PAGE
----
Candace Corner is a writer for CareerBuilder.com and she's listed the top ten jobs for TV Junkies:
2. Camera Operator
3. Broadcast Captioner
4. Broadcast News Reporter
5. Film/Video Editor for Broadcast/Television
6. Executive Producer
7. Promotions Producer
9. Staff Writer
10. Casting Director
With each category, she fills in a few details as to what the job entails and approximately how much each of them pays annually. (She got these salary stats from Payscale.com, The Bureau of Labor Statistics, The Writer's Guild of America, CNNMoney and Salary.com.)
But those are all jobs for people who want to work in the business. I've always held the opinion that, like laws and sausages, the production of TV shows should not be seen being made.
For me, a job for a true TV junkie is one in which you can get paid to actually watch TV. And I don't mean TV critics, columnists, professional bloggers, or as part of some research group.
I mean, having a regular job on which you can also watch TV during your shift.
I think that as a hotel night auditor, I've got that type of job. (Maybe Ivan over at the Thrilling Days Of Yesteryear can back me up on that.)
During my lunch hour, there's always the TV in the lunch room, of course. But there are several hours during the shift that is like a "dead zone": after I've finished the audit, but before the first wave of checkouts begin around 4 am. (And even then!)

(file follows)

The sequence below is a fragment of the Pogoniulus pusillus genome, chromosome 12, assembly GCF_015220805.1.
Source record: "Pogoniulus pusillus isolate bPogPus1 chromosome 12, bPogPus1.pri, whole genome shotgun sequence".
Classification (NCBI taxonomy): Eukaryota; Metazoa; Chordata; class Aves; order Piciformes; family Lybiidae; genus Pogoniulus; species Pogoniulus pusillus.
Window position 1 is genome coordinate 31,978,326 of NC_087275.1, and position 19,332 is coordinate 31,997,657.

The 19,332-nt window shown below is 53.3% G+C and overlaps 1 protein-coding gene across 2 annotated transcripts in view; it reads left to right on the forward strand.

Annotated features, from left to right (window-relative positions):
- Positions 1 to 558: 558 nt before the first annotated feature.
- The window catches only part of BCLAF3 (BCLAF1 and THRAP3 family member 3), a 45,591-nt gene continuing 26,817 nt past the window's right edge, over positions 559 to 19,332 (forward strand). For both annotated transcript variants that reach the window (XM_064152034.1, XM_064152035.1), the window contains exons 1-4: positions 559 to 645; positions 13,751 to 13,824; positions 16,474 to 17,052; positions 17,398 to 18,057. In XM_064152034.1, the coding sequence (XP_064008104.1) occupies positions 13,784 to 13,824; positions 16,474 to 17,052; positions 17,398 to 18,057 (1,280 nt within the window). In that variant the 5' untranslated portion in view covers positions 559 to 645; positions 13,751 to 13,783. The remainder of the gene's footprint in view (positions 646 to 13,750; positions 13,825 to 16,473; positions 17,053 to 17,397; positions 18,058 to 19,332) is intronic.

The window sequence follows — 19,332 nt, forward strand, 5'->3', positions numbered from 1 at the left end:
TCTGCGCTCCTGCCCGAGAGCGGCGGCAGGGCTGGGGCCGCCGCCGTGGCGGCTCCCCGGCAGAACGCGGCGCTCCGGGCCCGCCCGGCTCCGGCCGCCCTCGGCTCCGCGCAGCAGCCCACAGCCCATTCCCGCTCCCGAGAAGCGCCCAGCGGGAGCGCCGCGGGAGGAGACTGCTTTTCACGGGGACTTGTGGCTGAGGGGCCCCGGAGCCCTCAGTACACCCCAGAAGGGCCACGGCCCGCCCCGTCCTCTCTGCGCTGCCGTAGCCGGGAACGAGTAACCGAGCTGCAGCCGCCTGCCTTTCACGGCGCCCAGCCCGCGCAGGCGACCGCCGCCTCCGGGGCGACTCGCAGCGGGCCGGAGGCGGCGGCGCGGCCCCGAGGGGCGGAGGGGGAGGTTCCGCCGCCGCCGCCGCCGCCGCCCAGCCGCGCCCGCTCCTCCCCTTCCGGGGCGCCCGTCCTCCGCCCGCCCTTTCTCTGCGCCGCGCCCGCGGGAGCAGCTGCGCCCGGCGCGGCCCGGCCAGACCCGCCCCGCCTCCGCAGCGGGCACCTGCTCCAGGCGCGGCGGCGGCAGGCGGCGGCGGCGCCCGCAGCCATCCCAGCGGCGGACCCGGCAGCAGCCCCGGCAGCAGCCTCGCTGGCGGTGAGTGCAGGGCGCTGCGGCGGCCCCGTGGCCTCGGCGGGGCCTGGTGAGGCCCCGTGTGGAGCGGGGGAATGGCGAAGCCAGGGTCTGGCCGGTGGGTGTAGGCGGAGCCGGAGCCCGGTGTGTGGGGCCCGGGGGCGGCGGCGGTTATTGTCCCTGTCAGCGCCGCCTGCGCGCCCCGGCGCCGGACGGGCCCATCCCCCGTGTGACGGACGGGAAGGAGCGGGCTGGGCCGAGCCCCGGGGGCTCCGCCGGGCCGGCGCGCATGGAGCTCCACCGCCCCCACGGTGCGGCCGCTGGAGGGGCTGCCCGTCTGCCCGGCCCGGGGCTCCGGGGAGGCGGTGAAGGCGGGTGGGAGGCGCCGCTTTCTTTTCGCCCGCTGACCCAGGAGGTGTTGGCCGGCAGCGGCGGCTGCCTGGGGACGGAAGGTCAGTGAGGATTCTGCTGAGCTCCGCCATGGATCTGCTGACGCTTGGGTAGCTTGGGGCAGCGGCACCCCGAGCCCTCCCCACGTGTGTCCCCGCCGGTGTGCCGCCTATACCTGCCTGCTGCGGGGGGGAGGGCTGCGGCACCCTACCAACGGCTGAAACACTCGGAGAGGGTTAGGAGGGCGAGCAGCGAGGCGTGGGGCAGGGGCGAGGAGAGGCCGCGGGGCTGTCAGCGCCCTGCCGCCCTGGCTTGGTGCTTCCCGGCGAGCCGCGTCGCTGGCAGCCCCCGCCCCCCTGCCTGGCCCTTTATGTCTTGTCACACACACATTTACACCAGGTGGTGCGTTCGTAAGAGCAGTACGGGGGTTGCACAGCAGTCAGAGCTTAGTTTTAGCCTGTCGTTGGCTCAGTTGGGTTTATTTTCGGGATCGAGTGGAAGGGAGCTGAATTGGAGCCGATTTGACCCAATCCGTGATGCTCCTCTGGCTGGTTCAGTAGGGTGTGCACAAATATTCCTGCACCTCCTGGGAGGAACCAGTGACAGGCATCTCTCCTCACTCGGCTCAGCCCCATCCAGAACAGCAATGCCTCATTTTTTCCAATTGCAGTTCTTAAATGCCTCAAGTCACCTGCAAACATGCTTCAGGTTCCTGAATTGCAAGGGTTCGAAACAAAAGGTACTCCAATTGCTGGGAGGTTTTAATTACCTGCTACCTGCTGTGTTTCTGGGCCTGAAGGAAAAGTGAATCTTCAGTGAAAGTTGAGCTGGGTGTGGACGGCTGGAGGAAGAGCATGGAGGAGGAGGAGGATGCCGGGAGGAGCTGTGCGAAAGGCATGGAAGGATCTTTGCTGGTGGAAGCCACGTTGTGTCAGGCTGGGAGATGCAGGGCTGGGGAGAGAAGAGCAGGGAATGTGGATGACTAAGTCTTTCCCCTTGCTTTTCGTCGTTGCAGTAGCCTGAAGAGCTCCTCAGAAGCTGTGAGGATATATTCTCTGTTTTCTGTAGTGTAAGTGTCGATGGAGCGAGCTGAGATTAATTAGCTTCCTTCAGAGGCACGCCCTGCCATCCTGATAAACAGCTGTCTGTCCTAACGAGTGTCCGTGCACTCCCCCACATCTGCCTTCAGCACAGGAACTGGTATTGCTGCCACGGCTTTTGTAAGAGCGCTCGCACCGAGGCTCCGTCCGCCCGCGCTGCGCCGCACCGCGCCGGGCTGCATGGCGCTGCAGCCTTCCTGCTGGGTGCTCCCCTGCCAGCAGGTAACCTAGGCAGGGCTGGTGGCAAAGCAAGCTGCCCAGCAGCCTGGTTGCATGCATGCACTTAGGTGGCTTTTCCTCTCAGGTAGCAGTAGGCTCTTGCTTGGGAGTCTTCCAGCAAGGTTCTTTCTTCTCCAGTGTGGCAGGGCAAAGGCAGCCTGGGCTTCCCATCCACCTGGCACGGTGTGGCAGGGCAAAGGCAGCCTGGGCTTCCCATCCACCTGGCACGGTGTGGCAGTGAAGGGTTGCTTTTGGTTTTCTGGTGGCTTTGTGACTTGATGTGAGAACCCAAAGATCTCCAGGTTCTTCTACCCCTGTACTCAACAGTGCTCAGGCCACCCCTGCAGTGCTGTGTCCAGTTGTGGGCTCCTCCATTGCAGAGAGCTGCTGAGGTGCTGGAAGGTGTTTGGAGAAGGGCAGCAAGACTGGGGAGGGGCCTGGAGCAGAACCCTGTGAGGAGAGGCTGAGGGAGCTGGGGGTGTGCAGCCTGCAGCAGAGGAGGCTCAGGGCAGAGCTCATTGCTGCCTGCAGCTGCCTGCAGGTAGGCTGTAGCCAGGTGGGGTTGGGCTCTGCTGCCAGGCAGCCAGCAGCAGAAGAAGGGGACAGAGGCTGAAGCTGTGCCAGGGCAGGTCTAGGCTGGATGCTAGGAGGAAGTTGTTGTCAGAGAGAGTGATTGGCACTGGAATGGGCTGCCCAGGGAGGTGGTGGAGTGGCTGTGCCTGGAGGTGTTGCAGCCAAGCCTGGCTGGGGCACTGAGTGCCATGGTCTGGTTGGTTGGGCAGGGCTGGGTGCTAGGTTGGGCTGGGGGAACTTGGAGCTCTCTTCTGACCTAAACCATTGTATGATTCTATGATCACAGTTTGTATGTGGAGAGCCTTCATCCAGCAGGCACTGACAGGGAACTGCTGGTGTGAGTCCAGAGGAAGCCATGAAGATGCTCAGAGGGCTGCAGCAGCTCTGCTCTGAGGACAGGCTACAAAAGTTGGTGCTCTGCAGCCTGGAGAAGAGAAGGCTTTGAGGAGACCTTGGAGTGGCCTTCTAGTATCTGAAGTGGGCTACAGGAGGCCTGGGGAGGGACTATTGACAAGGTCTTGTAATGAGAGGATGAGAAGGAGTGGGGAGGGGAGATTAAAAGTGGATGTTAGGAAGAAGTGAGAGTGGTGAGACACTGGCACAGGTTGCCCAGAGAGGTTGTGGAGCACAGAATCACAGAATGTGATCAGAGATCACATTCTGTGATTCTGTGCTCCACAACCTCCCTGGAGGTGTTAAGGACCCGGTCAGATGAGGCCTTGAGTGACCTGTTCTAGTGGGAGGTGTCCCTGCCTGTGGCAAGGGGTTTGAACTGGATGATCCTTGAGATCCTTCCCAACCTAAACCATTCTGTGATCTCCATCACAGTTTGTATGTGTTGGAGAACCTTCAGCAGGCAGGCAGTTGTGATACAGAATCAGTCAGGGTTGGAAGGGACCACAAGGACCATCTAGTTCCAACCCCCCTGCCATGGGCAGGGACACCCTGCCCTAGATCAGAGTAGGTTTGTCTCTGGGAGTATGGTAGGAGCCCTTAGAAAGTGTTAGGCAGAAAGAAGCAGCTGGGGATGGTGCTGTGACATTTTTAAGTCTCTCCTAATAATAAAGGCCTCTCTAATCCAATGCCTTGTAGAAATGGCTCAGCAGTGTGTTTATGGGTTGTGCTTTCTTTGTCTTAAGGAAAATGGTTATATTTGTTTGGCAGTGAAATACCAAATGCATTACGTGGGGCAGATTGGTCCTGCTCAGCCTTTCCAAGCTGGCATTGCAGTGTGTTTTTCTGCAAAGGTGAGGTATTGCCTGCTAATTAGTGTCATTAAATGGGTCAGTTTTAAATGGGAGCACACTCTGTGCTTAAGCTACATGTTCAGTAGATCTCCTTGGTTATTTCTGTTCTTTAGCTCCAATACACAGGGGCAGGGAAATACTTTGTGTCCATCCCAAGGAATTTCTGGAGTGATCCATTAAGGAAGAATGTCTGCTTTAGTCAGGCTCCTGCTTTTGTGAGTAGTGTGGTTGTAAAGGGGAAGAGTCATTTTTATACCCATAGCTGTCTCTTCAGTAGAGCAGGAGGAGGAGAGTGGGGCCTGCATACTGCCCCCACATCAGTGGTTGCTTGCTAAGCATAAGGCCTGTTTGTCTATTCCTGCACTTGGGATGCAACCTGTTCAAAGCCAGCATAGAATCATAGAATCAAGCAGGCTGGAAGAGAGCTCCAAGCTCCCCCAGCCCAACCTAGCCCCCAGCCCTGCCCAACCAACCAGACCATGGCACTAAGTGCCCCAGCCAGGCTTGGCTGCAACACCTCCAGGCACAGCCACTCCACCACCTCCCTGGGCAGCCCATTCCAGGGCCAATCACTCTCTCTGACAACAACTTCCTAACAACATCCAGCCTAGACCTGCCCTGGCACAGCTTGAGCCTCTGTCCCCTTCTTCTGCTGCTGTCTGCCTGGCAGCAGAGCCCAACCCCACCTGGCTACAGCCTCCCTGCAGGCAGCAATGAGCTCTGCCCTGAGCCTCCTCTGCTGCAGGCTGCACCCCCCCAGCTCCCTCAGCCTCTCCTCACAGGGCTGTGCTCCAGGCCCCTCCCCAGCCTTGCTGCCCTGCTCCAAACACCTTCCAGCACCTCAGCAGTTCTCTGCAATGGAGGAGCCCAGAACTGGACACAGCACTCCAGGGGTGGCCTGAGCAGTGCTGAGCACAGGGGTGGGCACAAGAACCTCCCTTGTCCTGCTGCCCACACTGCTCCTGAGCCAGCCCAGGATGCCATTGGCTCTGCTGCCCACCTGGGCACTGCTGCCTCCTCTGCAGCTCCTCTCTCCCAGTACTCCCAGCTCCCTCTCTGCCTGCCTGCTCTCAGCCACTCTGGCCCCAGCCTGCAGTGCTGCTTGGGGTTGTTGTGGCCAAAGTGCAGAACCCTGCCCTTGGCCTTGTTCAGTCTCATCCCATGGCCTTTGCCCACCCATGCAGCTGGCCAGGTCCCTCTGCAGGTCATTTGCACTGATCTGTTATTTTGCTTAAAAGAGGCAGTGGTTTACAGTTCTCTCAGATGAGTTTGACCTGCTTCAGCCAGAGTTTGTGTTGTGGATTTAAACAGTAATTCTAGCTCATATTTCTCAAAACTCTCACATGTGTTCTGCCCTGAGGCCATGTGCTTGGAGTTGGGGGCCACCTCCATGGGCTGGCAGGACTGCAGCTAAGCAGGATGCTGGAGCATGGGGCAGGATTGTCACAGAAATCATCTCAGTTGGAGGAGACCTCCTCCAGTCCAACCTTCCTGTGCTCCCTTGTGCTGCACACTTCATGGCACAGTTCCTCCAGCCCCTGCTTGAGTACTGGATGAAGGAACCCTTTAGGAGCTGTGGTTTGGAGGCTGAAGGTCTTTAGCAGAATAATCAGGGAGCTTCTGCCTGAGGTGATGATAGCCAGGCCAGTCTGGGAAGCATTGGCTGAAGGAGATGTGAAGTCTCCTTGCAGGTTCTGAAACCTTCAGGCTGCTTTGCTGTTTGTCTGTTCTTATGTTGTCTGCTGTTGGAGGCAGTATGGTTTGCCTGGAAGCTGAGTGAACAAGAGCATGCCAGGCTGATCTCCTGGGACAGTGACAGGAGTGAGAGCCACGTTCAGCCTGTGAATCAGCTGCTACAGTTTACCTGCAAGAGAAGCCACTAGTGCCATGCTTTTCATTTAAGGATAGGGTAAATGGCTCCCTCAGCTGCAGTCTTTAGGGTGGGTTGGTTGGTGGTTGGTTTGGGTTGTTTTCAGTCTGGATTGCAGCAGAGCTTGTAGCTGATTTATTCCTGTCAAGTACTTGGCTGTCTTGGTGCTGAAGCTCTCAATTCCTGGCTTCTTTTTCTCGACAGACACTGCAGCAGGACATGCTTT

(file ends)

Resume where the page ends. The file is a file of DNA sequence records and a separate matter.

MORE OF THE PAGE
I suppose I could bring in a small portable and see what kind of reception I get there in the lobby. But with all the skyscrapers in midtown, I'm not sure it would be very good.
However, I do have a small DVD player and with that I'm able to catch up on a lot of shows from the past through their boxed sets.
Right now, I'm "working" my way through the boxed set for 'Naked City' starring Horace McMahon and Paul Burke. In the past, I've watched the boxed sets for 'Goode Neighbours', 'Dream On', 'The Job', and a bootleg set of DVDs for the Ninth Doctor of 'Doctor Who' (culled from bit torrents, I'm told).
It doesn't interfere with the job itself, - nobody's coming to the desk and I'm just sitting there anyway! - and helps me to make some headway in my backlog of shows to watch in order to find more trivial information to expand the TV Universe. (For instance, Detective Arcaro in 'Naked City' was shot in one episode and ended up in Manhattan General Hospital. This same hospital was the central location for 'Kay O'Brien, Surgeon'.)
And best of all, I'm getting paid during that time.